During today's announcement that Olbie has signed on with al-Gorezeera, they told a few big uns, you know, lies, such as this one reported by Politico's Keach Hagey.
But the pristine environment that Current TV provides comes with challenges. It’s much lower rated than Olbermann’s past home at MSNBC, though Gore was quick to point out that Current now has more subscribers (60 million households) in the U.S. than MSNBC did when Olbermann started “Countdown” in 2003. Still, Current TV is usually only available on the digital tier of cable boxes, whereas MSNBC, now available in 85 million homes, is typically part of a basic cable package.Current TV is part of Time Warner Cable's Variety Pack. TWC customers do not subscribe, they're stuck with it. If I don't want al-Gorezeera, I have to cancel the package, losing in the process the quality programming of the Fox Business Network, Military Channel, Reelz Channel, Speed, Military History Channel and others.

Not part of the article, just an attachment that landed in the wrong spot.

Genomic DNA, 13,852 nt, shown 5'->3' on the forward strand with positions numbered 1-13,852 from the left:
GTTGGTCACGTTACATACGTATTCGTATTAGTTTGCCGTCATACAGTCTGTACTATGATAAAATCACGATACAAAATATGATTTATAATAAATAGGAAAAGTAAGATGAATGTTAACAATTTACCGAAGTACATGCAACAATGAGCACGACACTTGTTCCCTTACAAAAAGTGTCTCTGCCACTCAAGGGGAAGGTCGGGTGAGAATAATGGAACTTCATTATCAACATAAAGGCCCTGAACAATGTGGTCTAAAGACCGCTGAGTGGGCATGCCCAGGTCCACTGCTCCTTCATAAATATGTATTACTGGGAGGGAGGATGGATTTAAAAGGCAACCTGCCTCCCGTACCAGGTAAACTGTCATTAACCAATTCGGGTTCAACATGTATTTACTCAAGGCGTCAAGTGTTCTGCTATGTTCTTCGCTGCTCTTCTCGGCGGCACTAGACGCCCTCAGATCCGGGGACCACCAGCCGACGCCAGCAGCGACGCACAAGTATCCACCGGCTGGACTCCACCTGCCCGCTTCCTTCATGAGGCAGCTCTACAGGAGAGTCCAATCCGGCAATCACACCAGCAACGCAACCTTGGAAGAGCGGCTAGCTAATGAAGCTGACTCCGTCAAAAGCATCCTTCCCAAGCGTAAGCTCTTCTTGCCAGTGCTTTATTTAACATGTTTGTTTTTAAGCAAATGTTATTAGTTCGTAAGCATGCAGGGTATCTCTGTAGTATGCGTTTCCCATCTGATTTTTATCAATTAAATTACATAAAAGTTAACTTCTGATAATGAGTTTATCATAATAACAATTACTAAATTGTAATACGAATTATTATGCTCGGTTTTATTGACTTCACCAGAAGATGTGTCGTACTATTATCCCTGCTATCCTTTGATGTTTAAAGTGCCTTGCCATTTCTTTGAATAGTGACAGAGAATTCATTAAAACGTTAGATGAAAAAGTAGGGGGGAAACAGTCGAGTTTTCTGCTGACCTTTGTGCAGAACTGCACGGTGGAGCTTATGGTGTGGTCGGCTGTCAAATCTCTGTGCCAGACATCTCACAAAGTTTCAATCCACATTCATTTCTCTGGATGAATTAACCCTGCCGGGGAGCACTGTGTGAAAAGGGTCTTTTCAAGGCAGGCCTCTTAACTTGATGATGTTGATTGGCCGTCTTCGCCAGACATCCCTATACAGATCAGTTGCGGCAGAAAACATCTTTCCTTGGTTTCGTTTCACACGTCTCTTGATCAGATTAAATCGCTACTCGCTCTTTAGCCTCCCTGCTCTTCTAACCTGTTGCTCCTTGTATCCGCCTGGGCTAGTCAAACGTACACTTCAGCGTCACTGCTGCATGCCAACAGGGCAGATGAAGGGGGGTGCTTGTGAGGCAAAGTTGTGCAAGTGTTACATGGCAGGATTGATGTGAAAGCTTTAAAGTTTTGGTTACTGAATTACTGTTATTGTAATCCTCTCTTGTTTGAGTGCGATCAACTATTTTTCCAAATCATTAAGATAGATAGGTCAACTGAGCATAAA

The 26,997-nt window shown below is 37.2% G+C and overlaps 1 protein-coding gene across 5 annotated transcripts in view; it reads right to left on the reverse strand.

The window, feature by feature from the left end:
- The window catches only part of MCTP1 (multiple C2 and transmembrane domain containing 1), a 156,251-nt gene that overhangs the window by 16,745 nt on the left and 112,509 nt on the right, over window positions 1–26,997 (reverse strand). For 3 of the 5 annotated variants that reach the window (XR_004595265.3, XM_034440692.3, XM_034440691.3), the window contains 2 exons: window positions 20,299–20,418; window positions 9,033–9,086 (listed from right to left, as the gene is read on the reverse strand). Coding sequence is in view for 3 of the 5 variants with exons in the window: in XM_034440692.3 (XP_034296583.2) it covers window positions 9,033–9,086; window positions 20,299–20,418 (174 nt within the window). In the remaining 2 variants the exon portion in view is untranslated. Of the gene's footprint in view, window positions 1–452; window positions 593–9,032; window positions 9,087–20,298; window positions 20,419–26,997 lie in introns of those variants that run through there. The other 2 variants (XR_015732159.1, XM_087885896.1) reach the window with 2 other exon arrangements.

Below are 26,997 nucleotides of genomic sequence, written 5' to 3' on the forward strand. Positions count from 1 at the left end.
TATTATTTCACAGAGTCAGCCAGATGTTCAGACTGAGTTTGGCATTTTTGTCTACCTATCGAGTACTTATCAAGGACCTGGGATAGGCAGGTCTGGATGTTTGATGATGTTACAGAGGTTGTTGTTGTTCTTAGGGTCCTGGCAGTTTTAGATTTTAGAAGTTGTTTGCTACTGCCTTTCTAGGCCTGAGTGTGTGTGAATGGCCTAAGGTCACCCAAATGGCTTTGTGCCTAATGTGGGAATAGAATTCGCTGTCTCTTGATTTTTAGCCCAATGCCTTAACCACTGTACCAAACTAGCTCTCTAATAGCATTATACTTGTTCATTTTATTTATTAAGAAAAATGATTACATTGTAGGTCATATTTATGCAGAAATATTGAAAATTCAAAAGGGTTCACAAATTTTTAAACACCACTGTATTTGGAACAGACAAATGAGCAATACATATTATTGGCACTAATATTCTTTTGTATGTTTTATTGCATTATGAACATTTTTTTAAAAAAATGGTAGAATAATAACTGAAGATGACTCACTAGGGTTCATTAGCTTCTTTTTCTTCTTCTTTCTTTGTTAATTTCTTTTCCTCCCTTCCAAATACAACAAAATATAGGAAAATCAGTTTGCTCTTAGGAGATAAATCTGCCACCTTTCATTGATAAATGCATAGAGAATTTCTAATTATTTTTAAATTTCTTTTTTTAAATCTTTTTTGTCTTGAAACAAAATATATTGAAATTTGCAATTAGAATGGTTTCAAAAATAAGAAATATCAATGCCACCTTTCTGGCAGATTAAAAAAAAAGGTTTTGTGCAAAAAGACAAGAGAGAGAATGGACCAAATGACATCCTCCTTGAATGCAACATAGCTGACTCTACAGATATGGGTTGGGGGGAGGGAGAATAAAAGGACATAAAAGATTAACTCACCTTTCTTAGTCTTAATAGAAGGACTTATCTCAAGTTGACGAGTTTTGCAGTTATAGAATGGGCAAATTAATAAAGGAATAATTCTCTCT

60 million subscribers, al-Gore? Not hardly, but don't just take my word for it. What do the real numbers say? Fortune mag's JP Mangalindan included this little tidbit at the conclusion of his overview of Olbermann's effect on the bottom line of Current TV.
After two weeks of speculation, Keith Olbermann announced he will host a new nightly hour-long primetime news and commentary show on Current TV, the low-rated network co-founded by former Vice President Al Gore.Indeed.
Though details of Olbermann's deal with Current TV have yet to surface, you can bet he's being paid no small sum, perhaps less than the amount he received from MSNBC, but Current TV is a far leaner operation to begin with. The question moving forward will be whether Olbermann's arrival translates to a bump in overall viewership -- Current TV brings in a paltry 23,000 prime time viewers a night -- and justifies his paycheck. Ultimately, Stern's relative failure for Sirius could prove a prescient indicator of Olbermann's trajectory, too. It remains to be seen whether resting the future prospects of a media outlet squarely on the shoulders of one public individual can be a recipe for success.
Edward R. Murrow is laughing his ass off.